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Temple Israel of Scranton

Temple Israel of Scranton

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One of my very favorite brakhot

Posted on April 9, 2021

From the Rabbi’s Desk

One of my very favorite brakhot is the one said only once a year when the trees begin to flower and one sees at least two flowering trees together.  The ideal time for this blessing is the month of Nisan, though of course it depends on where you live. When we lived in North Carolina the trees would begin flowering in February and we would say the brakhah early. This year Jeffrey and I have been scouring the neighborhood for two flowering trees since Nisan began and on Wednesday I finally found them — two magnolias, blooming in Hanlon Grove in Nay Aug Park.  We got to say birkat ha’ilanot, the blessing on flowering trees. And it is still Nisan. And then yesterday when I went walking I saw many flowering trees. 

Here are the words, in case you have trees blossoming near you. Enjoy!

Baruch atah A’, our God, sovereign of time and space, who has designed a world that lacks nothing and who has created within it beautiful creatures and beautiful trees, for people to enjoy.  Barukh atah A’ Elokeinu melekh ha’olam, shelo hiser b’olamo davar, u’varah vo briyot tovot v’ilanot tovim, l’he’anot ba’hem b’nai adam.  בָּרוּךְ אַתָּה ה’ אֱלֹהֵינוּ מֶלֶךְ הָעוֹלָם שֶׁלֹּא חִסֵר בְּעוֹלָמוֹ דבר, וּבָרָא בוֹ בְּרִיּוֹת טוֹבוֹת וְאִילָנוֹת טוֹבים לֵיהָנוֹת בָּהֶם בְּנֵי אָדָם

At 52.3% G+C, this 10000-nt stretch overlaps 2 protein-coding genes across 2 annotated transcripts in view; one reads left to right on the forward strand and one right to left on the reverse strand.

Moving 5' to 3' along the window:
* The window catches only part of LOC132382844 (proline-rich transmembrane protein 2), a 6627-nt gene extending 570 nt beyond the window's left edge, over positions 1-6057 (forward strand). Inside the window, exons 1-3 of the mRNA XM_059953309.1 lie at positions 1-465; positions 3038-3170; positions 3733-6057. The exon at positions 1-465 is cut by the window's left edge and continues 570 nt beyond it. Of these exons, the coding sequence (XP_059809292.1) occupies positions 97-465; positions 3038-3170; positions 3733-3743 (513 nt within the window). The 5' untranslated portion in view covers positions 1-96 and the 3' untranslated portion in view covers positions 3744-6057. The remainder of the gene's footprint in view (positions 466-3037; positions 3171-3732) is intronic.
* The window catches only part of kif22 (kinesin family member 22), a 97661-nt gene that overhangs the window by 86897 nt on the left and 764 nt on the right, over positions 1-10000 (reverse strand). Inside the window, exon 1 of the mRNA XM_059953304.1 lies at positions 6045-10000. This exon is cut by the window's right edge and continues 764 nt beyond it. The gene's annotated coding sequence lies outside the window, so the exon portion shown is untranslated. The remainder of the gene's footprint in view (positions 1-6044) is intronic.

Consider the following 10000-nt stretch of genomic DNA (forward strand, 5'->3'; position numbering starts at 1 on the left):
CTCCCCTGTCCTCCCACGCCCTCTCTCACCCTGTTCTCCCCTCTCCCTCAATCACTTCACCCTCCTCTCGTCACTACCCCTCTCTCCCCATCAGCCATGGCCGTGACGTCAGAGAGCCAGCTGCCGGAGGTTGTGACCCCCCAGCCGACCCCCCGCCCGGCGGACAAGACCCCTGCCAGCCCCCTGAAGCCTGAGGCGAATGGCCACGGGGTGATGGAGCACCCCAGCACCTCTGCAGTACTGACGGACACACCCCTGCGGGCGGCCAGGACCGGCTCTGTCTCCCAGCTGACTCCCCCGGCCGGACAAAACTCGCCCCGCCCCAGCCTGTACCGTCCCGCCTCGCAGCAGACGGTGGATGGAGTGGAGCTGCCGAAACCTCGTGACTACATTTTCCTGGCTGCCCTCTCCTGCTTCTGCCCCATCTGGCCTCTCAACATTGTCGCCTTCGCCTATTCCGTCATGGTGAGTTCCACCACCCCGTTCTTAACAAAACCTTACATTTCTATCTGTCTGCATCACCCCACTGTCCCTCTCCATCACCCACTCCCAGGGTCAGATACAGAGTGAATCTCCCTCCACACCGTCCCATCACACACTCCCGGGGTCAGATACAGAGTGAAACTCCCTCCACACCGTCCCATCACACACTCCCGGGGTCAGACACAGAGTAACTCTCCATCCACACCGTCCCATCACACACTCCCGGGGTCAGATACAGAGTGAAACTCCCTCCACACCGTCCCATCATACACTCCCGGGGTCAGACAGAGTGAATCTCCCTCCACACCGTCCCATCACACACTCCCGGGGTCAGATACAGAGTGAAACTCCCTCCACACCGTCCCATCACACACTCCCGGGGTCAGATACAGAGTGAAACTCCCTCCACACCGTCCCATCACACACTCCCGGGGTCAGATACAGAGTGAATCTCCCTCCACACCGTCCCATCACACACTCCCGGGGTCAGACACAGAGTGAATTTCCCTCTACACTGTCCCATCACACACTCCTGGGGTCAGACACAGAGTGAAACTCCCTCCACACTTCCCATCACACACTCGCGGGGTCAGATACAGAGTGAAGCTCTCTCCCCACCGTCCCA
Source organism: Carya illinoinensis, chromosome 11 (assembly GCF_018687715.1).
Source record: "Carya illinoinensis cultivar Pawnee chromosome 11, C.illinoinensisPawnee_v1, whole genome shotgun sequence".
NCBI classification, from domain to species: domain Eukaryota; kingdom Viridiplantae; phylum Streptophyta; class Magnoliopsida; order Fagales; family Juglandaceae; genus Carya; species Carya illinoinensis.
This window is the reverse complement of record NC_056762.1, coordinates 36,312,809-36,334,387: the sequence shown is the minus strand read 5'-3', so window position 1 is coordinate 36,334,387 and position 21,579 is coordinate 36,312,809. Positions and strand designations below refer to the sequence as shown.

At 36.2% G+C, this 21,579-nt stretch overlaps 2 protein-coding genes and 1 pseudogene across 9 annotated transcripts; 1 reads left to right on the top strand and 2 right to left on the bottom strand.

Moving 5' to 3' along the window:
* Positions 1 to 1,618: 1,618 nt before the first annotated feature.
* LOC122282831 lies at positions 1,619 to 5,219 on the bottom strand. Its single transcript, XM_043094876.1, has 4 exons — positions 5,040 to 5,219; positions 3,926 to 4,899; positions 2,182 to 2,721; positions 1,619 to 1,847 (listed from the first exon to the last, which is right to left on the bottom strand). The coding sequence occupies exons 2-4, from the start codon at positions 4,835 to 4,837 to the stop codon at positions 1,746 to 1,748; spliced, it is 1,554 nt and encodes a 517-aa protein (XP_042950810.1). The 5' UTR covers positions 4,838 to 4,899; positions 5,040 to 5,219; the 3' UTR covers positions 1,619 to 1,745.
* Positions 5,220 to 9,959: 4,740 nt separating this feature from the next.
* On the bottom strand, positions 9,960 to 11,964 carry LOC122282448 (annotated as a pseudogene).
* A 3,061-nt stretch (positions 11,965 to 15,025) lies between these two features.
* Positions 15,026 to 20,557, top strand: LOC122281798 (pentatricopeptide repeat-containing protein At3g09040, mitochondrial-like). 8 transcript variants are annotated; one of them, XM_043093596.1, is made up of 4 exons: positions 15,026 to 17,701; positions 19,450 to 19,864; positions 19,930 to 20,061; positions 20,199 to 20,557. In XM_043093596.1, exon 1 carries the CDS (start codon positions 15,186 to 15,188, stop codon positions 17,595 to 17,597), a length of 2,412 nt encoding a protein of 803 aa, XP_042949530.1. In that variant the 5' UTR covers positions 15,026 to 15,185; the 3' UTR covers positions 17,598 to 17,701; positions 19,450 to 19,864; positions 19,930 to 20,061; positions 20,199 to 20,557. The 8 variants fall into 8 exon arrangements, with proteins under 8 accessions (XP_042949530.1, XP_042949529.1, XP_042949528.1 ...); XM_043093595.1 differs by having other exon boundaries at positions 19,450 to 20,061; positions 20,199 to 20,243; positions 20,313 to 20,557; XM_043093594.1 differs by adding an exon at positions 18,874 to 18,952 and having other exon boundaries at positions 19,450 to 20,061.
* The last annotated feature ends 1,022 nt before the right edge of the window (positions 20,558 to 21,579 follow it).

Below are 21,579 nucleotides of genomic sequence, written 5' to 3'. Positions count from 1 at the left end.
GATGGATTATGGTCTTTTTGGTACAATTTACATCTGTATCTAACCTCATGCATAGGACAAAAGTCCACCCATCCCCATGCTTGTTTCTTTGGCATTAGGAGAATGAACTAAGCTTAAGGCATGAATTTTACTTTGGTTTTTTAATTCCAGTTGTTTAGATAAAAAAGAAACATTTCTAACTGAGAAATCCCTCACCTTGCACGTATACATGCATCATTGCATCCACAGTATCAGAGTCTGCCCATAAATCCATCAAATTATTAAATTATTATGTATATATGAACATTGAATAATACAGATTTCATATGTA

Spring has sprung! The weather is good and the flowers and the trees are blooming. I would welcome the opportunity to see you in live person. Let’s arrange a time to take a walk together. (We can both get those daily steps in.)  Alternatively, I would be happy to arrange a porch visit, on your porch or mine. I have always wanted a home with a front porch, and now I have one.  Let’s get to know each other better. 

Thank you to everyone who has let me know that you are enjoying a particular program or service!  One of the biggest challenges for me this year of COVID has been running services and giving sermons in an empty room with no idea of how my words and approaches have been received. With warmth and eagerness, I want to encourage you to share feedback with me, positive feedback and constructive criticism both. I would like to hear what resonates with you and what does not, what you find meaningful, and what you would like to see more of. Or less of. I would like to know if you thought about my sermon past the few minutes of hearing it. Thank you.